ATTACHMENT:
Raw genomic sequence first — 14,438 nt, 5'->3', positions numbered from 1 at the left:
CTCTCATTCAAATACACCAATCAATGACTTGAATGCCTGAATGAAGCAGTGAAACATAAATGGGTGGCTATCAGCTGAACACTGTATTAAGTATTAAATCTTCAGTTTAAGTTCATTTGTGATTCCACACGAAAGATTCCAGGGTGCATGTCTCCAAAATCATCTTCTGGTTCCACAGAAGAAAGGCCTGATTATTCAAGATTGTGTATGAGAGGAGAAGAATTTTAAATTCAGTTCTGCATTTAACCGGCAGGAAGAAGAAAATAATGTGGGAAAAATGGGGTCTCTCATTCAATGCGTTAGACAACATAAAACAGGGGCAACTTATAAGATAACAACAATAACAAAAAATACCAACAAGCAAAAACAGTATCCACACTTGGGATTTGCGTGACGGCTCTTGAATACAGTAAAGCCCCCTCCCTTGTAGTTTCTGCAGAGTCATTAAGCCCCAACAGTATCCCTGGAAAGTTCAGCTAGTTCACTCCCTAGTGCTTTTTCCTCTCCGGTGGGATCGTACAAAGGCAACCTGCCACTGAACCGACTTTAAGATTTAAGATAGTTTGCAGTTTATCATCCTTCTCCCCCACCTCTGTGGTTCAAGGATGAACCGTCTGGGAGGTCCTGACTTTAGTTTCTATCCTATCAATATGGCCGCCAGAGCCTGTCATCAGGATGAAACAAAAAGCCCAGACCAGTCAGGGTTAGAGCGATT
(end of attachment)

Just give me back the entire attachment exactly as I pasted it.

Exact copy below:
Raw genomic sequence first — 14,438 nt, 5'->3', positions numbered from 1 at the left:
CTCTCATTCAAATACACCAATCAATGACTTGAATGCCTGAATGAAGCAGTGAAACATAAATGGGTGGCTATCAGCTGAACACTGTATTAAGTATTAAATCTTCAGTTTAAGTTCATTTGTGATTCCACACGAAAGATTCCAGGGTGCATGTCTCCAAAATCATCTTCTGGTTCCACAGAAGAAAGGCCTGATTATTCAAGATTGTGTATGAGAGGAGAAGAATTTTAAATTCAGTTCTGCATTTAACCGGCAGGAAGAAGAAAATAATGTGGGAAAAATGGGGTCTCTCATTCAATGCGTTAGACAACATAAAACAGGGGCAACTTATAAGATAACAACAATAACAAAAAATACCAACAAGCAAAAACAGTATCCACACTTGGGATTTGCGTGACGGCTCTTGAATACAGTAAAGCCCCCTCCCTTGTAGTTTCTGCAGAGTCATTAAGCCCCAACAGTATCCCTGGAAAGTTCAGCTAGTTCACTCCCTAGTGCTTTTTCCTCTCCGGTGGGATCGTACAAAGGCAACCTGCCACTGAACCGACTTTAAGATTTAAGATAGTTTGCAGTTTATCATCCTTCTCCCCCACCTCTGTGGTTCAAGGATGAACCGTCTGGGAGGTCCTGACTTTAGTTTCTATCCTATCAATATGGCCGCCAGAGCCTGTCATCAGGATGAAACAAAAAGCCCAGACCAGTCAGGGTTAGAGCGATT